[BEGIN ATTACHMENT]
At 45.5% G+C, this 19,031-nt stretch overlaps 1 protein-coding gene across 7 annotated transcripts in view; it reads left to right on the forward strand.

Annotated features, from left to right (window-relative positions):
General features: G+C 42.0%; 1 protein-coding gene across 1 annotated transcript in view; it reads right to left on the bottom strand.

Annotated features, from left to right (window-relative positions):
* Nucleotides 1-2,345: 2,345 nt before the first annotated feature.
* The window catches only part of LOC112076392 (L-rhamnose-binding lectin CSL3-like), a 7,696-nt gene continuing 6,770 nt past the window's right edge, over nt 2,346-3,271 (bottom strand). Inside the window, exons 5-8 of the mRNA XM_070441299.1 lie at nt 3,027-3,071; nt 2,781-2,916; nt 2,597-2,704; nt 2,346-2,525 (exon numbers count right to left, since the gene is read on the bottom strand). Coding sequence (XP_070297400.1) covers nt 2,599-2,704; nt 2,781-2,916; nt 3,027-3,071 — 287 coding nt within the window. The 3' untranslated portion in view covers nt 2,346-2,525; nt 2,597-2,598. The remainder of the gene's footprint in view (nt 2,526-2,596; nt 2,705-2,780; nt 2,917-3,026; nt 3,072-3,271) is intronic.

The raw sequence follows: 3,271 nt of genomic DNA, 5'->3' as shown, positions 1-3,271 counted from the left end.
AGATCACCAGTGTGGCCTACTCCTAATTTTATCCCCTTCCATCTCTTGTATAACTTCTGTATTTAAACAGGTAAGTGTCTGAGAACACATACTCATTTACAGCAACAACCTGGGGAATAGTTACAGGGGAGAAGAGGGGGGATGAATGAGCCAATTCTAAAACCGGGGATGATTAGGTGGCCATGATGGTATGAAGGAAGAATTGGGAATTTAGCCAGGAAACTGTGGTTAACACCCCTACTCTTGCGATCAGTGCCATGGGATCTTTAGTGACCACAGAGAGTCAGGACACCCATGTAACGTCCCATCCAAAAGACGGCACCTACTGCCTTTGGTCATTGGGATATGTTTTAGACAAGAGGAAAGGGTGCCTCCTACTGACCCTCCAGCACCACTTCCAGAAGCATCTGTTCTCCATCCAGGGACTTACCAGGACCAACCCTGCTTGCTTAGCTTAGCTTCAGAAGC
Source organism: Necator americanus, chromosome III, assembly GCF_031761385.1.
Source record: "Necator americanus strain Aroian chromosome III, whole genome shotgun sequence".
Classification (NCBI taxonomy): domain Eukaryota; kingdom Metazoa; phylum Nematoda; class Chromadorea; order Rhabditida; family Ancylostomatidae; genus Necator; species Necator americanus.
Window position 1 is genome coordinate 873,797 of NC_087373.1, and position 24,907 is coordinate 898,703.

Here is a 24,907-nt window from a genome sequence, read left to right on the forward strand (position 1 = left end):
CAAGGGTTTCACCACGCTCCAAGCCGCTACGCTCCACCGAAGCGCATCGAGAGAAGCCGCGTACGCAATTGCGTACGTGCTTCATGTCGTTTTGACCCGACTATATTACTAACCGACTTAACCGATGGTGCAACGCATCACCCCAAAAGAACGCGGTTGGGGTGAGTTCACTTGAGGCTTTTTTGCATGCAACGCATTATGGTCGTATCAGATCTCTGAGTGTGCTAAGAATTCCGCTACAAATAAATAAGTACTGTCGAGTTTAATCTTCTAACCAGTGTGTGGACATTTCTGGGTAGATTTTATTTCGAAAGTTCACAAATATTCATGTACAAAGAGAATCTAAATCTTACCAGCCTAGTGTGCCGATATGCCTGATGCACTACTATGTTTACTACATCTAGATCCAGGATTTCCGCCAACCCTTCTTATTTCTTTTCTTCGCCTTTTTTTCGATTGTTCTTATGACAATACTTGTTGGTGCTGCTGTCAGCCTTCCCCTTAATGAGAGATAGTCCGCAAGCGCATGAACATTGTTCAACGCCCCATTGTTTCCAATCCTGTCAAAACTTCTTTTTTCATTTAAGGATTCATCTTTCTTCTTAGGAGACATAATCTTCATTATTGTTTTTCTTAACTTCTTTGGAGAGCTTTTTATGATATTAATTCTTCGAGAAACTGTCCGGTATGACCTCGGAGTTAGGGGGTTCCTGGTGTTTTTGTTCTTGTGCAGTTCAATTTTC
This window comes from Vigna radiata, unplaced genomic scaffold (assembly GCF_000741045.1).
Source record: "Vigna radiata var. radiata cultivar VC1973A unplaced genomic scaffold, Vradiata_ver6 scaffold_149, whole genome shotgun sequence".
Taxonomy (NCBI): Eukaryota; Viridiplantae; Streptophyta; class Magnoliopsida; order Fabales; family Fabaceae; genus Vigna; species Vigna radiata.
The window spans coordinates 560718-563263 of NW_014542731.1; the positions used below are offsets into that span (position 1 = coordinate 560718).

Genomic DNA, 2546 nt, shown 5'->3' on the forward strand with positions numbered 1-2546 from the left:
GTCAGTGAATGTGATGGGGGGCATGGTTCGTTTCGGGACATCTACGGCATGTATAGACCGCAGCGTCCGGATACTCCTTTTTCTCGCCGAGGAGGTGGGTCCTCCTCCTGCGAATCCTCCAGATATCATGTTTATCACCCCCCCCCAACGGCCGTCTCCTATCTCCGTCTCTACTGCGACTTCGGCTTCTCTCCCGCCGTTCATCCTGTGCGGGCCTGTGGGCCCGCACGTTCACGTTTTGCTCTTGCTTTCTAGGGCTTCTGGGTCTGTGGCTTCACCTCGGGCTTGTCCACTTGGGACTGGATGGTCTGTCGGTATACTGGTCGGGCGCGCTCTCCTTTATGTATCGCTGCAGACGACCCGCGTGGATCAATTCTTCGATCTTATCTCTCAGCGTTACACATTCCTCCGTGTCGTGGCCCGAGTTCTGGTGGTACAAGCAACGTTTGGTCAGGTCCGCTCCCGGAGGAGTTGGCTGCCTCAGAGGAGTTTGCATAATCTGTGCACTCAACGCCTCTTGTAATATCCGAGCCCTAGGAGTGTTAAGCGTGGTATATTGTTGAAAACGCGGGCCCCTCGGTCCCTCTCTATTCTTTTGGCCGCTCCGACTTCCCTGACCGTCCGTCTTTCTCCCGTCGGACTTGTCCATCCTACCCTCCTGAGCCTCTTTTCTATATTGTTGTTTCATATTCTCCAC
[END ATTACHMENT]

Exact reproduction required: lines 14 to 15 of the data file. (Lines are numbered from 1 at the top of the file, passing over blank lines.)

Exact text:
CAAGGGTTTCACCACGCTCCAAGCCGCTACGCTCCACCGAAGCGCATCGAGAGAAGCCGCGTACGCAATTGCGTACGTGCTTCATGTCGTTTTGACCCGACTATATTACTAACCGACTTAACCGATGGTGCAACGCATCACCCCAAAAGAACGCGGTTGGGGTGAGTTCACTTGAGGCTTTTTTGCATGCAACGCATTATGGTCGTATCAGATCTCTGAGTGTGCTAAGAATTCCGCTACAAATAAATAAGTACTGTCGAGTTTAATCTTCTAACCAGTGTGTGGACATTTCTGGGTAGATTTTATTTCGAAAGTTCACAAATATTCATGTACAAAGAGAATCTAAATCTTACCAGCCTAGTGTGCCGATATGCCTGATGCACTACTATGTTTACTACATCTAGATCCAGGATTTCCGCCAACCCTTCTTATTTCTTTTCTTCGCCTTTTTTTCGATTGTTCTTATGACAATACTTGTTGGTGCTGCTGTCAGCCTTCCCCTTAATGAGAGATAGTCCGCAAGCGCATGAACATTGTTCAACGCCCCATTGTTTCCAATCCTGTCAAAACTTCTTTTTTCATTTAAGGATTCATCTTTCTTCTTAGGAGACATAATCTTCATTATTGTTTTTCTTAACTTCTTTGGAGAGCTTTTTATGATATTAATTCTTCGAGAAACTGTCCGGTATGACCTCGGAGTTAGGGGGTTCCTGGTGTTTTTGTTCTTGTGCAGTTCAATTTTC
This window comes from Vigna radiata, unplaced genomic scaffold (assembly GCF_000741045.1).